When saw we thee a stranger, and took thee in? or naked, and clothed thee? Or when saw we thee sick, or in prison, and came unto thee?
And the King shall answer and say unto them, Verily I say unto you, Inasmuch as ye have done it unto one of the least of these my brethren, ye have done it unto me. (Matthew 25)
May we like Bishop Myriel find the faith and courage to “ransom our own hearts from fear and hatred” through faith in Jesus—His Way, His Truth and His Light.
“Nisi Dominus custodierit domum, in vanum vigilant qui custodiunt eam,”
It reminds me of the Hondurans who risk their lives daily to speak out against the fascist government that was installed with great complicity by our state department (especially Clinton) after the coup against their democratically elected president.
On Dennis Bernstein radio an Honduran woman was quoted as saying, “we carry our coffins with us.” They know that they could be the next one knocked off, but they will not give up The Way.
The People of Ammon prostrated themselves on the ground knowing that many if not all of them would be killed by their attackers, but they too were inspired by The Way.
Here’s my fantasy (inspired by the post on the Pope’s washing of feet):
President Uchtdorf presents a copy of the Book of Mormon to Pope Francis. Pope Francis sees that it is the most powerful liberation theology text ever. He communicates his insights to LDS leaders, and wonders why the New Jerusalem project has been postponed so long. A critical mass of lds people start to take the BoM seriously, and the condemnation quoted by Pres. Benson (from section 84) begins to be lifted. Etc.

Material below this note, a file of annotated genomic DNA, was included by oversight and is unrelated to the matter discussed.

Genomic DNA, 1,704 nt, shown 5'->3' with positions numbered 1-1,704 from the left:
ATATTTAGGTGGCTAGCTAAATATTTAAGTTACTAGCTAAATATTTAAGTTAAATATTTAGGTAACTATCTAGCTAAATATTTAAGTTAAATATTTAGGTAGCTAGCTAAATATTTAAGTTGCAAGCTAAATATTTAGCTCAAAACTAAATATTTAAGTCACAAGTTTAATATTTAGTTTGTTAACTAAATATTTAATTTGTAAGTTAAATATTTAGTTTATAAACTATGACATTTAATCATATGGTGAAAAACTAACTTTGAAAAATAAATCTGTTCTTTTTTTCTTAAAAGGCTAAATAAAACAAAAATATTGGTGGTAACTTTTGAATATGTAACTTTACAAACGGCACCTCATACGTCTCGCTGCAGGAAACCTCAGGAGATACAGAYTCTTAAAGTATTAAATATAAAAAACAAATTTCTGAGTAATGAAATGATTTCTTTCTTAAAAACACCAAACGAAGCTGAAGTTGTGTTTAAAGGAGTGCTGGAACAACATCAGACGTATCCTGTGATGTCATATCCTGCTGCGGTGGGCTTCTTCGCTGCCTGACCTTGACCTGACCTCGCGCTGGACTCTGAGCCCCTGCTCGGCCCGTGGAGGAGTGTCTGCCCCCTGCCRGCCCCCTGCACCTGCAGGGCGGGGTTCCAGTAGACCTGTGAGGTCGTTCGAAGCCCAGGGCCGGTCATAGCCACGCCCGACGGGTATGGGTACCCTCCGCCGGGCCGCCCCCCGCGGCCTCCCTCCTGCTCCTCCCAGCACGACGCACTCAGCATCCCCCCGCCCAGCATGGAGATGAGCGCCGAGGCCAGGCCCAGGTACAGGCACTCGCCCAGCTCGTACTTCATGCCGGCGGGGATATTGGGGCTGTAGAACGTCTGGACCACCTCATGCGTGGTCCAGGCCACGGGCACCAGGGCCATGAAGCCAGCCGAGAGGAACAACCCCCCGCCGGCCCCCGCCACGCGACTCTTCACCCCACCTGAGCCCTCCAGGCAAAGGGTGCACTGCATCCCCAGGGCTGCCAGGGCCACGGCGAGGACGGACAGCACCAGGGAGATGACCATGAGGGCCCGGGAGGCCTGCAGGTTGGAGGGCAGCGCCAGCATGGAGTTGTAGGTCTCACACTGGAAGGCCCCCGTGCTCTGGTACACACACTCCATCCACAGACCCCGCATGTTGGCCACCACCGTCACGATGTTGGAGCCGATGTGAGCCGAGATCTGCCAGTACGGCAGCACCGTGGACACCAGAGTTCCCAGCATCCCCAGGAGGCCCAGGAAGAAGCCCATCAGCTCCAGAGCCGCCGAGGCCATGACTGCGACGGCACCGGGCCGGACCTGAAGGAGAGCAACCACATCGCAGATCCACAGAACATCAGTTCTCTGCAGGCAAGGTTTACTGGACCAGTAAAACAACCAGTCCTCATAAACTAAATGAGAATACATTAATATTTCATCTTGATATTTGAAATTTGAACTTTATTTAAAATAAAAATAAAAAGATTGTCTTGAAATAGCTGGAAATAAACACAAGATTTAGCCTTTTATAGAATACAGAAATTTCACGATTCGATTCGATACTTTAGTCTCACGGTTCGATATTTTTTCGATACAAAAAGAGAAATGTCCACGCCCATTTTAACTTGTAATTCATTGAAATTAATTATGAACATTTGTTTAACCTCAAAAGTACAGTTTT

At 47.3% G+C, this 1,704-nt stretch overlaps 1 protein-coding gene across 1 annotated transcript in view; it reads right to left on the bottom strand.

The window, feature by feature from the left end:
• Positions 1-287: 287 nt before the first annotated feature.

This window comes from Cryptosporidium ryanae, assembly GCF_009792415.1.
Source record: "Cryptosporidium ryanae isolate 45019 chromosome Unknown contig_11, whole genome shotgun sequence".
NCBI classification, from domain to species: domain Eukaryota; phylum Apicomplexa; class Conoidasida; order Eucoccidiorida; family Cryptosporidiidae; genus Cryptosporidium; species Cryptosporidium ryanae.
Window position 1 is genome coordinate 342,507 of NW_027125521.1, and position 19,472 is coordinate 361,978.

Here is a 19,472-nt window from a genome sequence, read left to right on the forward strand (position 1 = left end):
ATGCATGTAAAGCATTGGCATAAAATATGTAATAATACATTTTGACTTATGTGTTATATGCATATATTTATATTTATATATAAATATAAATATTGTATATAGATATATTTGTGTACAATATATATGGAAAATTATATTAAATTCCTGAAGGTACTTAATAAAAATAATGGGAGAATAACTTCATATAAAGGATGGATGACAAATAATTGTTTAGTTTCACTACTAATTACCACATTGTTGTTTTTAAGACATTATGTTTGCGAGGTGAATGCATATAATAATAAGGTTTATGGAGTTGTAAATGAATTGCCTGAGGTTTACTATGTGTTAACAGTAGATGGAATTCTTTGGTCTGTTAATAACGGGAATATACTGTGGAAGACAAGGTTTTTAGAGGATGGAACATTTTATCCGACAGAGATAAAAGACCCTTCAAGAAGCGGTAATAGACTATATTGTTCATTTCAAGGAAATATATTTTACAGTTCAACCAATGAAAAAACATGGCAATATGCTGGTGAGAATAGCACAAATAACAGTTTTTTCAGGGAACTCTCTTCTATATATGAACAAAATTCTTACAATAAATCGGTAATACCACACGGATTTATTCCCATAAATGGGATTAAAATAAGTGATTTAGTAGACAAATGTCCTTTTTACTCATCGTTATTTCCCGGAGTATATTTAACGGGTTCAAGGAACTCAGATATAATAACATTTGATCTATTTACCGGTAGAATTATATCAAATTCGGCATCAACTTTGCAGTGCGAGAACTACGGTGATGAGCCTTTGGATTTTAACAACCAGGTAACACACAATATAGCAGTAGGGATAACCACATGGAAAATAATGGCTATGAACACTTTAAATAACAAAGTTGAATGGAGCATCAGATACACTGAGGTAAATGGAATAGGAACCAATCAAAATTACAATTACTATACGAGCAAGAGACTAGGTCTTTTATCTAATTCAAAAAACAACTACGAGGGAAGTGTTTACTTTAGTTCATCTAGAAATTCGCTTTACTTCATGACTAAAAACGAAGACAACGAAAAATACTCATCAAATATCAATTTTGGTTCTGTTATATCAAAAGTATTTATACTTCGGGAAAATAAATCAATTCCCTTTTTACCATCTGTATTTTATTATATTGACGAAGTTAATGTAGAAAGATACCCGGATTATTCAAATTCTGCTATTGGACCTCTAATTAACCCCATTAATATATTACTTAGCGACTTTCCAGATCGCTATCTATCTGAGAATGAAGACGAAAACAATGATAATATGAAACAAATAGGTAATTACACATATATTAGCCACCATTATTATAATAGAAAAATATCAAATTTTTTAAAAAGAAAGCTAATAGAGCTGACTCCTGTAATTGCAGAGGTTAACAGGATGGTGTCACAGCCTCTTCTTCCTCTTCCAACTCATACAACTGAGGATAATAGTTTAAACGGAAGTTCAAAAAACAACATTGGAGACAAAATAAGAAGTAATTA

Is Pope Francis a prophet? IMHO yes. He may not hold any PH keys, but he does exercise the authority and influence that he in fact has among his many followers, for the benefit of the scattered remnants of the House of Israel, “The poor of my people,” as the Lord refers to them, rather than for his own aggrandizement.
It seems to me that he is a man of great faith and charity, and that the vast body of PH holders on the other side of the veil do respect the faith of those who exercise righteous dominion, and are disposed to honor their requests. God Bless him and all other people of good will who are praying and working for “thy will be done on earth as it is in Heaven.”